Tax exemption for seniors may face Senate resistance

Sunday, January 14, 2007

The proposal from House Speaker Rod Jetton to eliminate the state income tax on Social Security benefits appears to be a popular notion among Republicans in the Missouri House, but GOP state Senate members aren't running to embrace the idea.

So far, 10 bills have been filed in the Missouri House that would eliminate the tax, cut the tax on other retirement benefits, or both. Only one similar bill -- to exclude 25 percent of Social Security benefits included in income tax calculations -- has been introduced in the Senate.

Jetton, R-Marble Hill, announced the specifics of his tax plan at a news conference Thursday in Jefferson City. The tax cut would reduce state revenue by $105 million, Jetton estimated.

Gov. Matt Blunt has said he, too, wants to propose a tax cut when he unveils his budget at the end of the month. Blunt hasn't named the specific reductions he wants.

The tax-cutting ideas have been sparked by a sharp increase in state revenue. When combined with Medicaid changes that eliminated benefits for 114,000 people, the surge in tax collections have left the state with as much as $600 million in extra cash. And according to figures on the Internet site of the state Office of Budget and Planning, revenue for the coming budget year, which begins July 1, could exceed the current year's expenses by another $500 million to $600 million.

At the same time, state budget director Larry Schepker said last month that state revenue is more than $1 billion below the legal maximum set by the Hancock Amendment.

Eliminating the tax on Social Security benefits is a matter of fairness, Jetton said. The money paid into Social Security is taxed as workers earn it, he said, and Missouri is one of only 15 states that tax benefits.

"With a little more money in their pockets, seniors will be better prepared to deal with the rising costs of medication, food, housing and transportation," Jetton said.

Only a portion of Missourians receiving Social Security benefits pay taxes on the money. Missouri income tax forms use the income reported for federal taxation as a starting point. Individuals with incomes greater than $25,000, and married couples with incomes above $32,000, must pay taxes on half of their benefits. When income increases to $34,000 a year for individuals and $44,000 for married couples, federal law includes 85 percent of Social Security benefits in taxable income.

Missouri already provides retirees with tax breaks for taxable pension income. Those over 65 with incomes below $25,000, and married couples with incomes below $32,000, can exclude $6,000 in pension income from their taxable income.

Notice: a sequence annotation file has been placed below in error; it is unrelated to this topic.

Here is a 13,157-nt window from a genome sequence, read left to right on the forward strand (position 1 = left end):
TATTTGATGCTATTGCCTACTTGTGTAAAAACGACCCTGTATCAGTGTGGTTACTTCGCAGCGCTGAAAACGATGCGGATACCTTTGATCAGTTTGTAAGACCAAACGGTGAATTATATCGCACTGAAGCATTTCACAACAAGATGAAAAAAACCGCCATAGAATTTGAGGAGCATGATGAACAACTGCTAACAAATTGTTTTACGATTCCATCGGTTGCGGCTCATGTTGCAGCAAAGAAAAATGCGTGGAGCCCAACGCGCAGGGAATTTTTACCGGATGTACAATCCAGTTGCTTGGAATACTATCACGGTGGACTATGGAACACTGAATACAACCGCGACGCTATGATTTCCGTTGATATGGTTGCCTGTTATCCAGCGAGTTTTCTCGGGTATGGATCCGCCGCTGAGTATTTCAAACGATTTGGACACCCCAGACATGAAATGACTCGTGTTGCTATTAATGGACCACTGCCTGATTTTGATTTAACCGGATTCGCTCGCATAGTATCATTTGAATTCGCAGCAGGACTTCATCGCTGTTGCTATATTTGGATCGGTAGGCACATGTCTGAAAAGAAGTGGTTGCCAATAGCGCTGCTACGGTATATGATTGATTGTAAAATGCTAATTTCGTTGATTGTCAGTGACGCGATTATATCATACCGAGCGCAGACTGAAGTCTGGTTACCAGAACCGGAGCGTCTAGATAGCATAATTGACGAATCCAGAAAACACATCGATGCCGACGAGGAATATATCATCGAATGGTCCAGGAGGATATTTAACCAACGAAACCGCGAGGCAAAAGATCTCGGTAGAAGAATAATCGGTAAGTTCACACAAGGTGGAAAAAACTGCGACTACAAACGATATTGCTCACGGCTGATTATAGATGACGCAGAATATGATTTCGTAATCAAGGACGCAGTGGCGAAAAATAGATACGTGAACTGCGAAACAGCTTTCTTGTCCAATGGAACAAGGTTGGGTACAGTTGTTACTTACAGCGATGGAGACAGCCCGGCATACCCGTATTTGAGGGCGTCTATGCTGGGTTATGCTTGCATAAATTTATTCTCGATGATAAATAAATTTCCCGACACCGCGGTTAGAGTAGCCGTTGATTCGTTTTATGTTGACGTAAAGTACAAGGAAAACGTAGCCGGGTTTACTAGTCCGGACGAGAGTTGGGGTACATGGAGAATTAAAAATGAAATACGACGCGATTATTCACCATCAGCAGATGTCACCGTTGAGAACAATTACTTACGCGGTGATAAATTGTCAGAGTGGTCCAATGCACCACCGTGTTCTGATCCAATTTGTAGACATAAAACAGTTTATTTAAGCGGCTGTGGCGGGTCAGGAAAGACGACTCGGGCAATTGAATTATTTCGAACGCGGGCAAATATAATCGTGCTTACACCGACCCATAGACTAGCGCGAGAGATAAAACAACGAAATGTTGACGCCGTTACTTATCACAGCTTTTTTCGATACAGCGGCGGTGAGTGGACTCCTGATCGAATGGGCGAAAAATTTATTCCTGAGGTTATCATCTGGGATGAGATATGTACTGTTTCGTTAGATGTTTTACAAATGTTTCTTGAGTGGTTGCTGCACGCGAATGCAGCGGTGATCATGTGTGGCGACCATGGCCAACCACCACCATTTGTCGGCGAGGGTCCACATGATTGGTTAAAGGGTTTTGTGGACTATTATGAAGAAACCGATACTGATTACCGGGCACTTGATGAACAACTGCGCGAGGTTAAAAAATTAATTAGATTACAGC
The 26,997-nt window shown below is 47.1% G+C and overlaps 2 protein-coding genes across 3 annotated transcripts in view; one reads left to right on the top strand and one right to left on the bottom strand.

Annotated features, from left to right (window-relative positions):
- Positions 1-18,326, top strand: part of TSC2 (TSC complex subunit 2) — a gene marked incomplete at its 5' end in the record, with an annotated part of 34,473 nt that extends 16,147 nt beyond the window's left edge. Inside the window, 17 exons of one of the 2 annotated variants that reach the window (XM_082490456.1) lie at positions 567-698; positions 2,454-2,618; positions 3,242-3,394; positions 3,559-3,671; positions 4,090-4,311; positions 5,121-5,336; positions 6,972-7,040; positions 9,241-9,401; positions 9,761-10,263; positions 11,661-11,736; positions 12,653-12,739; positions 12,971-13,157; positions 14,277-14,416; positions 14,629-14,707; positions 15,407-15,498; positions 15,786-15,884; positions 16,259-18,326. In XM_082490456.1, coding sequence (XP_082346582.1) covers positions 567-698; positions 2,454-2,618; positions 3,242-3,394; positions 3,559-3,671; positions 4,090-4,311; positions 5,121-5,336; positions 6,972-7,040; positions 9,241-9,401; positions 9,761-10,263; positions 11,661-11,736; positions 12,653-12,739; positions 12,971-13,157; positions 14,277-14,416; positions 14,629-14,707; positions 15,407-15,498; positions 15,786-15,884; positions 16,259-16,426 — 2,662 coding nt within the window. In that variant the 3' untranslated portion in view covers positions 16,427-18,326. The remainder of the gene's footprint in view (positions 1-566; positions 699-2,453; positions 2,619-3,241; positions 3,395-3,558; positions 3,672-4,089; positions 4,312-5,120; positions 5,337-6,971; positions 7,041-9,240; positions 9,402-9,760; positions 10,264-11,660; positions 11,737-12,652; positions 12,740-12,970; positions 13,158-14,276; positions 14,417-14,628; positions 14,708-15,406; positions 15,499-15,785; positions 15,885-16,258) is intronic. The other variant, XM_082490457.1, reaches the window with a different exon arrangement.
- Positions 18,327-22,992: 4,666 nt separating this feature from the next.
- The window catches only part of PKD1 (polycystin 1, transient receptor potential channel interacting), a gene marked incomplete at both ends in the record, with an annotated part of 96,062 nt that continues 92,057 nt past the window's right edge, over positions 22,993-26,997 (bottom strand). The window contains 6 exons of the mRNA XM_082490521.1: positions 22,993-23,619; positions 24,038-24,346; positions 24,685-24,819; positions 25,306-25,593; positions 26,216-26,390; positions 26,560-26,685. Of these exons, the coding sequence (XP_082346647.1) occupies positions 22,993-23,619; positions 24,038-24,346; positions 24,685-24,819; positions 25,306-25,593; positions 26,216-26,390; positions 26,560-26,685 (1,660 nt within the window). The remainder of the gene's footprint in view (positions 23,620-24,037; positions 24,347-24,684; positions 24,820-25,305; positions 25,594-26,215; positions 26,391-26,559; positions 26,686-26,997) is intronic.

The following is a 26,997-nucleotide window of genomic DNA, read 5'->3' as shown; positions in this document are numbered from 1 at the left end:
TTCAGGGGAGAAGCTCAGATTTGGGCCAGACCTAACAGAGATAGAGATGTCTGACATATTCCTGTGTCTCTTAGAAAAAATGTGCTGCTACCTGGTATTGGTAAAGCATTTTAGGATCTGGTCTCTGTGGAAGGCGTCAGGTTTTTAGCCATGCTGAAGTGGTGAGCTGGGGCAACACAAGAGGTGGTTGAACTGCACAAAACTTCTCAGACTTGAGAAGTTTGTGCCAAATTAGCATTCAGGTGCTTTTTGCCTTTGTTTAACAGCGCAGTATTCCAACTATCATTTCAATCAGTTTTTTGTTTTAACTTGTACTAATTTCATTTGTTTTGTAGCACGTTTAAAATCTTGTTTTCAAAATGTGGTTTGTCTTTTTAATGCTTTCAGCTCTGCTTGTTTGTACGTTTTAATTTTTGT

Bills introduced in the House include proposals to eliminate the income restrictions on the pension exclusion, increase the exclusion to $18,000 or eliminate the cap entirely. One proposal would both eliminate the cap and the income restrictions.

Jetton's plan is already under attack from the Missouri Budget Project, a not-for-profit group that has in the past been critical of spending priorities of Blunt and the legislative Republican leadership. Nearly 45 percent of seniors would receive no benefit from the tax cut, the group said in a release issued after Jetton made his proposal. And another 17 percent would receive less than $100 in reductions, they said.

But resistance to the idea could be strongest in the Senate, where Republican leaders said they want a comprehensive review of state tax policies rather than additional exemptions. The Senate GOP leadership wants to move cautiously on taxes, Senate President Pro Tem Michael Gibbons, R-Kirkwood, said in an interview prior to the legislative session. And in an interview with the Kansas City Star, Senate GOP leader Charlie Shields, R-St. Joseph, said any tax cuts should be aimed at stimulating the state's economy so that, in the long term, it increases state revenue.

The current exclusions for pension benefits, as well as much of the sales tax on food, were passed in the late 1990s, the last time the state was enjoying robust revenue.

The basic structure of state taxation has remained unchanged for far too long, Gibbons said, and the tax code is filled with advantages for special interests provided through legislative favor.

A simpler, fairer system that results in an initial cut in revenue is the direction Gibbons said he would pursue.

"That is better for the people of Missouri, but it is going to cause intense scrutiny by special interests and it creates a big battle," Gibbons said.

335-6611, extension 126

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